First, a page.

News Corp posts 26pc jump in digital growth
News Corp has signed up more digital subscribers in an era of “fake news” with the group’s Australian newspapers recording a 26 per cent jump in the most recent quarter.
The group reported 389,600 digital subscribers in the three months to December 31, from 309,200 in the same period a year ago, as readers showed renewed commitment and publishers attracted new subscribers.
“It is certainly in the interests of our shareholders that there be a digital reorientation towards quality and integrity, and that more people are encouraged to pay for professional journalism,” News Corp chief executive Robert Thomson said.
“There is a social and commercial value to journalism, but that value needs to be valued by the digital publishing platforms. The bot-infested badlands are hardly a safe space for advertisers, whose brands are being tarnished by association with the extreme, the violent and the repulsive.”
At The Australian, digital sales account for more than half of total paid sales after a pick-up in growth last year pushed sales past the 100,000 mark.
“The Australian continued to grow digital subscribers, crossing the 100,000 mark for the first time,” Mr Thomson said on a call with analysts. “Significantly, more than 50 per cent of its paid weekday volume is now digital.”
News Corp Australia’s gain in digital subscribers continues a period of solid growth enjoyed by the group’s British and US titles in the second quarter amid continued interest in the new administration of President Donald Trump and the proliferation of “fake news”.
The Wall Street Journal posted a 29 per cent increase in digitalonly subscribers to approximately 1.4 million.
Dow Jones, publisher of The Wall Street Journal, is nearing a short-term goal of 3 million total subscribers, with 2.8 million subscribers to the unit’s consumer products in the quarter. The Times and Sunday Times continued to gain market share, with digital subscribers up 20 per cent versus the prior year.
Digital revenues now represent 29 per cent of News and Information Services segment revenues, compared with 26 per cent in the prior year.
Overall, News Corp reported a 3 per cent increase in revenue in the quarter, driven by sustained digital growth, positive currency fluctuations and the digital real estate business.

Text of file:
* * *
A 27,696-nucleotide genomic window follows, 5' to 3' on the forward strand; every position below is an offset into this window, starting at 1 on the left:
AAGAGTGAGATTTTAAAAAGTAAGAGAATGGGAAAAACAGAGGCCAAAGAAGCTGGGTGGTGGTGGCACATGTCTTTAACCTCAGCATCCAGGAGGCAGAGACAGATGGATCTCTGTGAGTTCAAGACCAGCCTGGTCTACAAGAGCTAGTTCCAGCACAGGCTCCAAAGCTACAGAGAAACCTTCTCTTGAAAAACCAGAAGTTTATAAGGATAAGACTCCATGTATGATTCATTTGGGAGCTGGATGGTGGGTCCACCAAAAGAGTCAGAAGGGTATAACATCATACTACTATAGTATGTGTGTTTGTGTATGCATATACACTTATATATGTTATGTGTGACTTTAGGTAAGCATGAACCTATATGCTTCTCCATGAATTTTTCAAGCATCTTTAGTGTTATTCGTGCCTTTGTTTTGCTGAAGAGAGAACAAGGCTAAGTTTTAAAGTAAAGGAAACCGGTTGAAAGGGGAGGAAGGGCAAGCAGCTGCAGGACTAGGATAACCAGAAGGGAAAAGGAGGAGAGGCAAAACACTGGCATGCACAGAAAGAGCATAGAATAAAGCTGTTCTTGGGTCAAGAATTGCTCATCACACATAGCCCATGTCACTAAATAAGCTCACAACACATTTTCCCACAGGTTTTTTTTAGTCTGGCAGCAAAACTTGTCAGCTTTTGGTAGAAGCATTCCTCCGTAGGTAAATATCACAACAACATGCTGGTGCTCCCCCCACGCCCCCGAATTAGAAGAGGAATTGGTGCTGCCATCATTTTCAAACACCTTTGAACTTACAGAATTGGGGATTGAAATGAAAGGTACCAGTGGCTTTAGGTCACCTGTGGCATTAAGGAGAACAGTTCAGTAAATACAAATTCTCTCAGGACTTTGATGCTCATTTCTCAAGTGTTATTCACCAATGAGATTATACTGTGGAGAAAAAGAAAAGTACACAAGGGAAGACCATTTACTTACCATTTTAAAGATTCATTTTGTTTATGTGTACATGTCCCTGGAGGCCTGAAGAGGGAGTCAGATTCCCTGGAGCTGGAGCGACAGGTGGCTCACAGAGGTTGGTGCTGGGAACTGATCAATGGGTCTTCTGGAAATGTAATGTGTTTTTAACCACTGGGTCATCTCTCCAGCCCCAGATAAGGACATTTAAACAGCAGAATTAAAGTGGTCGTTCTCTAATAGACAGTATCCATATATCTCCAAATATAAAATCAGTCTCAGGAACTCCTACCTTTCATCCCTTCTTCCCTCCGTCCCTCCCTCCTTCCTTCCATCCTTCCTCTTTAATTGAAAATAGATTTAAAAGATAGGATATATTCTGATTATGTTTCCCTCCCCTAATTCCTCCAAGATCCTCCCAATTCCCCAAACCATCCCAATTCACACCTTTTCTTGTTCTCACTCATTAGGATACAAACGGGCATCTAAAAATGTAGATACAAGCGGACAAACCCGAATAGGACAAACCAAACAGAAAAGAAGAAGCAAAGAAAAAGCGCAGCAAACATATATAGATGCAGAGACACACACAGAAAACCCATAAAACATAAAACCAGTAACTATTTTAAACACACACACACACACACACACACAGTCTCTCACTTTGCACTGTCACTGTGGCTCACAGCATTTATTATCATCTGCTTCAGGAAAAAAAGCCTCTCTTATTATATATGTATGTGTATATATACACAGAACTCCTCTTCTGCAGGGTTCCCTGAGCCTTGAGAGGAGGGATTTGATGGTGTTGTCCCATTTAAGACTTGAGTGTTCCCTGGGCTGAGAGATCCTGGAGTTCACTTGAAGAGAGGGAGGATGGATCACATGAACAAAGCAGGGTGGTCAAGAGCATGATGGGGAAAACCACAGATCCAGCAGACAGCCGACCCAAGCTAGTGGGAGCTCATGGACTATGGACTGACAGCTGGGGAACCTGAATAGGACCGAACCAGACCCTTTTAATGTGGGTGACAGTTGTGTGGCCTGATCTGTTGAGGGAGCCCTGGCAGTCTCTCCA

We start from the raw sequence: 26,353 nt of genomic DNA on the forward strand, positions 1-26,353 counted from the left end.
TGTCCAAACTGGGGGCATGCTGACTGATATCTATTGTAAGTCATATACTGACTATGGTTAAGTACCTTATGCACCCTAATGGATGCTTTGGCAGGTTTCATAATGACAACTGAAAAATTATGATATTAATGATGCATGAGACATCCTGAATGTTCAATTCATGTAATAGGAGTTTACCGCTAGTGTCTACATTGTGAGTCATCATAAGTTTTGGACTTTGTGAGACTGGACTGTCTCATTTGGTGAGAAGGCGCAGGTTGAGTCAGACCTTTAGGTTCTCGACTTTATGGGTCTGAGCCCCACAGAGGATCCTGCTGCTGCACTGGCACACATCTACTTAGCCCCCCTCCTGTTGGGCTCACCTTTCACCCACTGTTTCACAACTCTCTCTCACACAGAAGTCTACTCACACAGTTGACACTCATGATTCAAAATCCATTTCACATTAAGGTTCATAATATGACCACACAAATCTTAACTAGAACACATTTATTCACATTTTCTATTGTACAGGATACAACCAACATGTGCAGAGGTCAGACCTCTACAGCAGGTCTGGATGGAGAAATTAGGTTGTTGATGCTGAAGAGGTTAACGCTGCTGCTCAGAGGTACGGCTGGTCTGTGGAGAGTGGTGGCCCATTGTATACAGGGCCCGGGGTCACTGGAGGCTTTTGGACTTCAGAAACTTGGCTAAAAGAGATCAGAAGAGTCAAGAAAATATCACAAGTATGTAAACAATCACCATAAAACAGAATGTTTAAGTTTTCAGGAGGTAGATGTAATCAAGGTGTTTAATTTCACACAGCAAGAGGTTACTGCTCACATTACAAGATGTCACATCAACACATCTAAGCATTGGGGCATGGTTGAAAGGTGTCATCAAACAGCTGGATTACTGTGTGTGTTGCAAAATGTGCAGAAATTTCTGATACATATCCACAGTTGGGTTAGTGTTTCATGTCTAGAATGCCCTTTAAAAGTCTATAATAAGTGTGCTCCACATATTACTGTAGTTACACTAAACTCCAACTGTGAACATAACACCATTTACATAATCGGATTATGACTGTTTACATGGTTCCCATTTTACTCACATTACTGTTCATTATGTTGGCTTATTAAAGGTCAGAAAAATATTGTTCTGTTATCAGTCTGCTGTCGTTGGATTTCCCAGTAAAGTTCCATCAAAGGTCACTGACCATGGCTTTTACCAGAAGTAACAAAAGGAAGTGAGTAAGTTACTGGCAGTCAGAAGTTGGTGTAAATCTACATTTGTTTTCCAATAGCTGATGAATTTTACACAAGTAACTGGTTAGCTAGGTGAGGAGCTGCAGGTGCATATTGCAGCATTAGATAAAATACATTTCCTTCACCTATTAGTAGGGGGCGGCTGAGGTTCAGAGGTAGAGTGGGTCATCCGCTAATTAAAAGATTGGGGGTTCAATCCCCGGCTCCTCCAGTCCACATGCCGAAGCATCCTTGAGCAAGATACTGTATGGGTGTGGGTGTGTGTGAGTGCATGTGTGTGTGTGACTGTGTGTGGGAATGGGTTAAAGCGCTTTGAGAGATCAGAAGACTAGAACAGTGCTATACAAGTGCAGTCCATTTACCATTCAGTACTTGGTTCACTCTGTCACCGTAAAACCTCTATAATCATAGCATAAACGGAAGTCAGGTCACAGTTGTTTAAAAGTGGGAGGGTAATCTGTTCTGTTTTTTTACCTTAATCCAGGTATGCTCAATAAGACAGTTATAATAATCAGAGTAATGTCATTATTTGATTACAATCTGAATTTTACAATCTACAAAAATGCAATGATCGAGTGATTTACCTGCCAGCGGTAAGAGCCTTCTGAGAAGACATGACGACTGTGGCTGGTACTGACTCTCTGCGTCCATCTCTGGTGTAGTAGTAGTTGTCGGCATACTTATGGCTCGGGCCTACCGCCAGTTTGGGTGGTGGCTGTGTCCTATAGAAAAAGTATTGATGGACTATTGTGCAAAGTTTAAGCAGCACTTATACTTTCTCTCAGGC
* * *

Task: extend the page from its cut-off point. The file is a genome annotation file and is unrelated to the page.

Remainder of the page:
For the three months ended December 21, the company posted revenue of $US2.18 billion ($2.8bn), compared to $US2.12bn in the prior corresponding period. The revenue gain was also boosted by the acquisitions of Australian Regional Media and Australian News Channel, operator of the Sky News channels, as well a $US47 million positive impact from foreign currency fluctuations.
The company recorded a net loss of $US66m compared with a loss of $US219m in the same period a year earlier, and a loss of US14c a share, compared with a loss of US50c a share in the prior year.
The revenue was slightly ahead of estimates from analysts polled by Bloomberg at $US2.13bn. Australian-listed shares in News Corp ended 0.6 per cent higher at $20.51.
The news and informationservices business, which accounts for just under twothirds of the company’s top line, reported a flat revenue of $US1.3bn.
“The robust first-half results highlight the virtue of our strategy to become increasingly digital and global, the discipline of our financial management, and our commitment to premium content and highquality, high-integrity news,” said Mr Thomson, noting that first-half revenues were up 4 per cent and profitability improved by 27 per cent.
The digital real estate business, the company’s main profit driver, reported a 21 per cent gain in revenue to $US292m, driven by continued traffic growth at REA Group’s realestate.com.au and Move’s realtor.com.